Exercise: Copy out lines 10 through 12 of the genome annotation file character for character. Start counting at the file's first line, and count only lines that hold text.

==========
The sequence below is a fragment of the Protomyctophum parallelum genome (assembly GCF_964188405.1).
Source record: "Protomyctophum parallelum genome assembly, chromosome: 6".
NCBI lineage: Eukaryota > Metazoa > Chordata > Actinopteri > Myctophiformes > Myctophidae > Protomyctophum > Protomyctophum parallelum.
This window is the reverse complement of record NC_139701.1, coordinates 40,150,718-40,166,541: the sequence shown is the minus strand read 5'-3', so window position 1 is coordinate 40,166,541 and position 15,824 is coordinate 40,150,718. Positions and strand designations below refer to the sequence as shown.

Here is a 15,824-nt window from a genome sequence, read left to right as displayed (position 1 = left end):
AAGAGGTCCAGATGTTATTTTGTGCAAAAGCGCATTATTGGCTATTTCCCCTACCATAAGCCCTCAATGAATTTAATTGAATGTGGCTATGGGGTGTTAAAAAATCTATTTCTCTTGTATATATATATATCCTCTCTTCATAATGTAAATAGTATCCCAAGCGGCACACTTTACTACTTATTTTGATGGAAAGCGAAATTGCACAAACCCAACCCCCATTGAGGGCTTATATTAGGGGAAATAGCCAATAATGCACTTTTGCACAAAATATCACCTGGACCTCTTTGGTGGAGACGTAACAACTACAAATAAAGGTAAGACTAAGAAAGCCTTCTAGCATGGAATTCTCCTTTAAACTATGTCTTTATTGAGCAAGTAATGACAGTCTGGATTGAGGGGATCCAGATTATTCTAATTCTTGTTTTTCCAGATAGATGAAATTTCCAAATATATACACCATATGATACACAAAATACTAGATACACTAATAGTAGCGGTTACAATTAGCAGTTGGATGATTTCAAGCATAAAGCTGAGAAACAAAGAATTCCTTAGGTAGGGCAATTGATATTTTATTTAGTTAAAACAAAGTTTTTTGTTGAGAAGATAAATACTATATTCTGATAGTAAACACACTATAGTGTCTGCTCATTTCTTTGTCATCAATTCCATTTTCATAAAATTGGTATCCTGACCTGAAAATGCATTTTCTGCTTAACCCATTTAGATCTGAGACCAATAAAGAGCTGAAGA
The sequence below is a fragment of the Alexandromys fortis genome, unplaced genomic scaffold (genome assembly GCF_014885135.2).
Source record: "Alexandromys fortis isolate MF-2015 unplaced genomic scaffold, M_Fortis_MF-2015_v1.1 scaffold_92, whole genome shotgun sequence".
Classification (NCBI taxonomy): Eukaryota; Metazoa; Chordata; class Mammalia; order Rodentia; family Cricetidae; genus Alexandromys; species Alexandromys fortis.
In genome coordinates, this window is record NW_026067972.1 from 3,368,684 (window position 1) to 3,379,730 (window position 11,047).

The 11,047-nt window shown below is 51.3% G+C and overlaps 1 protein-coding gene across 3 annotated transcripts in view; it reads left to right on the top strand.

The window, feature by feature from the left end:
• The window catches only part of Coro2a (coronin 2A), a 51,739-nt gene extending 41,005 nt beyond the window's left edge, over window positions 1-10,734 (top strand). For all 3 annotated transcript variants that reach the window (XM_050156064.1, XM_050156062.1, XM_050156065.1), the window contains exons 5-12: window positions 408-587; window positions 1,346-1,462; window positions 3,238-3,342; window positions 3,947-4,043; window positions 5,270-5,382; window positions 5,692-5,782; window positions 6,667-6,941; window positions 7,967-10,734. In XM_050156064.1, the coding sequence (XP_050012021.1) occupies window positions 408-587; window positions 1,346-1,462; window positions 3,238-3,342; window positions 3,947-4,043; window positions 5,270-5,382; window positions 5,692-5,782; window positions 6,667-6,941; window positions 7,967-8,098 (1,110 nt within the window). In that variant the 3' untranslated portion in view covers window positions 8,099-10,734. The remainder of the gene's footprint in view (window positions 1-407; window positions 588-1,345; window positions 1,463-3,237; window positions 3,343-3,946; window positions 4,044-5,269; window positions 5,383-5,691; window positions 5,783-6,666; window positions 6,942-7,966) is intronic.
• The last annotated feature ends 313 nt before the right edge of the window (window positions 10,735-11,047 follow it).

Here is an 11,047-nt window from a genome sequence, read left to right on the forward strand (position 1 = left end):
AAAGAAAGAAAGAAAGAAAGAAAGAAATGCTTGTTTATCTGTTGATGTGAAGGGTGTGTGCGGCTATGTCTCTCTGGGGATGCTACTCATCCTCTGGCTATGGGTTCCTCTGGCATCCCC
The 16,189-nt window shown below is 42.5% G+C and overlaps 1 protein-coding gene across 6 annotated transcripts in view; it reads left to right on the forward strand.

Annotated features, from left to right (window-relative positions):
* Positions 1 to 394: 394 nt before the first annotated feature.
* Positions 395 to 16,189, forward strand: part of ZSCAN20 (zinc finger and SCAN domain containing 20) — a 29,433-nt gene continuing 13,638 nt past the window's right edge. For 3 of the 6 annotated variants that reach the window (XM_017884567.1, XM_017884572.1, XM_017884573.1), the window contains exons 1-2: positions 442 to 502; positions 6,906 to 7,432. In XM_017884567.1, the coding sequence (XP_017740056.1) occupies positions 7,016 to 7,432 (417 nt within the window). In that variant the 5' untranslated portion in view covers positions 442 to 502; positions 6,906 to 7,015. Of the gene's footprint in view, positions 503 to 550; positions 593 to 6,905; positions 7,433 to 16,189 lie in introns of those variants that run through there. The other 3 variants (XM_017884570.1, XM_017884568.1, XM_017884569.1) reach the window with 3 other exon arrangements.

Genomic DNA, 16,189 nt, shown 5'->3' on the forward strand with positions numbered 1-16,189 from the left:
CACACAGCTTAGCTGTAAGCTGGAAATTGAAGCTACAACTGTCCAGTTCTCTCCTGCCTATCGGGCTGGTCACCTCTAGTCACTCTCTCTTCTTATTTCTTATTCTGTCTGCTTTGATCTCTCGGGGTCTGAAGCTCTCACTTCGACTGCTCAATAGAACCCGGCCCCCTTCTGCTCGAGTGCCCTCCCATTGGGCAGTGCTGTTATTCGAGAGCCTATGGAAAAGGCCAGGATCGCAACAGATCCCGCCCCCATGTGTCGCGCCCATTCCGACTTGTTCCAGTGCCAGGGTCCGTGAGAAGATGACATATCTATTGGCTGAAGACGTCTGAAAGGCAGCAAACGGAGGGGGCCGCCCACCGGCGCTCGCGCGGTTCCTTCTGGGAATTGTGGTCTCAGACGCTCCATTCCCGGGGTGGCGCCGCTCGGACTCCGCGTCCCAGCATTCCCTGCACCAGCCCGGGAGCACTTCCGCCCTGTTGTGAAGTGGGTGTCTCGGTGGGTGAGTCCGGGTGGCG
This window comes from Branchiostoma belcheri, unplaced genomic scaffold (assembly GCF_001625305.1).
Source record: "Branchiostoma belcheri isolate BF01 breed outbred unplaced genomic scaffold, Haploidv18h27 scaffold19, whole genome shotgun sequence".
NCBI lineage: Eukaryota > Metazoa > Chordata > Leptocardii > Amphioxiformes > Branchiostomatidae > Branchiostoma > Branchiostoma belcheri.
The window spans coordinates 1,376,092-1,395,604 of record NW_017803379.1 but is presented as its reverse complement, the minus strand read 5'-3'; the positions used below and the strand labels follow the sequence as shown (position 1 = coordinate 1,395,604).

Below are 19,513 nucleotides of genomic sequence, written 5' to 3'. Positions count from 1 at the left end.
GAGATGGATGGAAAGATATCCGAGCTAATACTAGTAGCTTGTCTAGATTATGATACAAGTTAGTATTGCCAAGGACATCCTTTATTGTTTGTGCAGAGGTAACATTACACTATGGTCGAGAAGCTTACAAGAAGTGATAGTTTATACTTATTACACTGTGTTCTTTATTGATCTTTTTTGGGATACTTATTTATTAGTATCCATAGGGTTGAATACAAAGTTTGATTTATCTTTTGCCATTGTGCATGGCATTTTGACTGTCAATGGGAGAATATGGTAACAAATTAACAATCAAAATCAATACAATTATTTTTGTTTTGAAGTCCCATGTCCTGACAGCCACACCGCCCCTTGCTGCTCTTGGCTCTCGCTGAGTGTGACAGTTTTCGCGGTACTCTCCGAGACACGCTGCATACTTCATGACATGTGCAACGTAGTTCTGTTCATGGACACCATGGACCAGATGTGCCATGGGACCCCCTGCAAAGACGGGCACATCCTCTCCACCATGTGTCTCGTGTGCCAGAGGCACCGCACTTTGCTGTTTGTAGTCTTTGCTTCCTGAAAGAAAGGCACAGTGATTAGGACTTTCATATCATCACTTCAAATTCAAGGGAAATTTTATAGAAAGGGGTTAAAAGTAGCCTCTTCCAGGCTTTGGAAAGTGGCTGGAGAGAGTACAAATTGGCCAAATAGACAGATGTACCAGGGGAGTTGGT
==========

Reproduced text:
In genome coordinates, this window is record NW_026067972.1 from 3,368,684 (window position 1) to 3,379,730 (window position 11,047).

The 11,047-nt window shown below is 51.3% G+C and overlaps 1 protein-coding gene across 3 annotated transcripts in view; it reads left to right on the top strand.

The window, feature by feature from the left end: